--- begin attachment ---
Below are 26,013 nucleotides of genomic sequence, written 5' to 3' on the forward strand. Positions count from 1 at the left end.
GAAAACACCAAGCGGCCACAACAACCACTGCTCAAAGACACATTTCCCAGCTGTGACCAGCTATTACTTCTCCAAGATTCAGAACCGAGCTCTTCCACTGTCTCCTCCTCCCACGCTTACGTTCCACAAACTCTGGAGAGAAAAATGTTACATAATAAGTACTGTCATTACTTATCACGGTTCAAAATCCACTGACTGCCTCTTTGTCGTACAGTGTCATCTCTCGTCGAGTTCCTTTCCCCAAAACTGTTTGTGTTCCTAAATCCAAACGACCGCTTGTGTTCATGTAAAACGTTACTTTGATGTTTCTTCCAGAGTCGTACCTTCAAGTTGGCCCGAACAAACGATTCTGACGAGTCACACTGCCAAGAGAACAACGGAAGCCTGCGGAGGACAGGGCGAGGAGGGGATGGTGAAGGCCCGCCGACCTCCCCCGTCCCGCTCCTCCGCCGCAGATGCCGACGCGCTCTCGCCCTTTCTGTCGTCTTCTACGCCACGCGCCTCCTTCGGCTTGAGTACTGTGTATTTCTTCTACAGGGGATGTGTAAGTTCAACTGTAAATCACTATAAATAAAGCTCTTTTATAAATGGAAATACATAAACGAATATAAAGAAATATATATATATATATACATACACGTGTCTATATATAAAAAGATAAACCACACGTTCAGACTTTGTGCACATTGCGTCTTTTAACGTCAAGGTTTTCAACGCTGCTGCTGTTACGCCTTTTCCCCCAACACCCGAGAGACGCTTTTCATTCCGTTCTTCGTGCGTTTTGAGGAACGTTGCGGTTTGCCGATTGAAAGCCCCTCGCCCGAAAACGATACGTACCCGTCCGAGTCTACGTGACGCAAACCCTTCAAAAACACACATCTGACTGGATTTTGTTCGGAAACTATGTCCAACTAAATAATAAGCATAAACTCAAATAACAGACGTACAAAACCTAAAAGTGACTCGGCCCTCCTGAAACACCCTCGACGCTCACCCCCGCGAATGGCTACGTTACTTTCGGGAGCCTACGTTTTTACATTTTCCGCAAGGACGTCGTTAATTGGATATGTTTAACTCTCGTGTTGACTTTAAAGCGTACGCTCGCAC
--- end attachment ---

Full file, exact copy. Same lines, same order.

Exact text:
Below are 26,013 nucleotides of genomic sequence, written 5' to 3' on the forward strand. Positions count from 1 at the left end.
GAAAACACCAAGCGGCCACAACAACCACTGCTCAAAGACACATTTCCCAGCTGTGACCAGCTATTACTTCTCCAAGATTCAGAACCGAGCTCTTCCACTGTCTCCTCCTCCCACGCTTACGTTCCACAAACTCTGGAGAGAAAAATGTTACATAATAAGTACTGTCATTACTTATCACGGTTCAAAATCCACTGACTGCCTCTTTGTCGTACAGTGTCATCTCTCGTCGAGTTCCTTTCCCCAAAACTGTTTGTGTTCCTAAATCCAAACGACCGCTTGTGTTCATGTAAAACGTTACTTTGATGTTTCTTCCAGAGTCGTACCTTCAAGTTGGCCCGAACAAACGATTCTGACGAGTCACACTGCCAAGAGAACAACGGAAGCCTGCGGAGGACAGGGCGAGGAGGGGATGGTGAAGGCCCGCCGACCTCCCCCGTCCCGCTCCTCCGCCGCAGATGCCGACGCGCTCTCGCCCTTTCTGTCGTCTTCTACGCCACGCGCCTCCTTCGGCTTGAGTACTGTGTATTTCTTCTACAGGGGATGTGTAAGTTCAACTGTAAATCACTATAAATAAAGCTCTTTTATAAATGGAAATACATAAACGAATATAAAGAAATATATATATATATATACATACACGTGTCTATATATAAAAAGATAAACCACACGTTCAGACTTTGTGCACATTGCGTCTTTTAACGTCAAGGTTTTCAACGCTGCTGCTGTTACGCCTTTTCCCCCAACACCCGAGAGACGCTTTTCATTCCGTTCTTCGTGCGTTTTGAGGAACGTTGCGGTTTGCCGATTGAAAGCCCCTCGCCCGAAAACGATACGTACCCGTCCGAGTCTACGTGACGCAAACCCTTCAAAAACACACATCTGACTGGATTTTGTTCGGAAACTATGTCCAACTAAATAATAAGCATAAACTCAAATAACAGACGTACAAAACCTAAAAGTGACTCGGCCCTCCTGAAACACCCTCGACGCTCACCCCCGCGAATGGCTACGTTACTTTCGGGAGCCTACGTTTTTACATTTTCCGCAAGGACGTCGTTAATTGGATATGTTTAACTCTCGTGTTGACTTTAAAGCGTACGCTCGCAC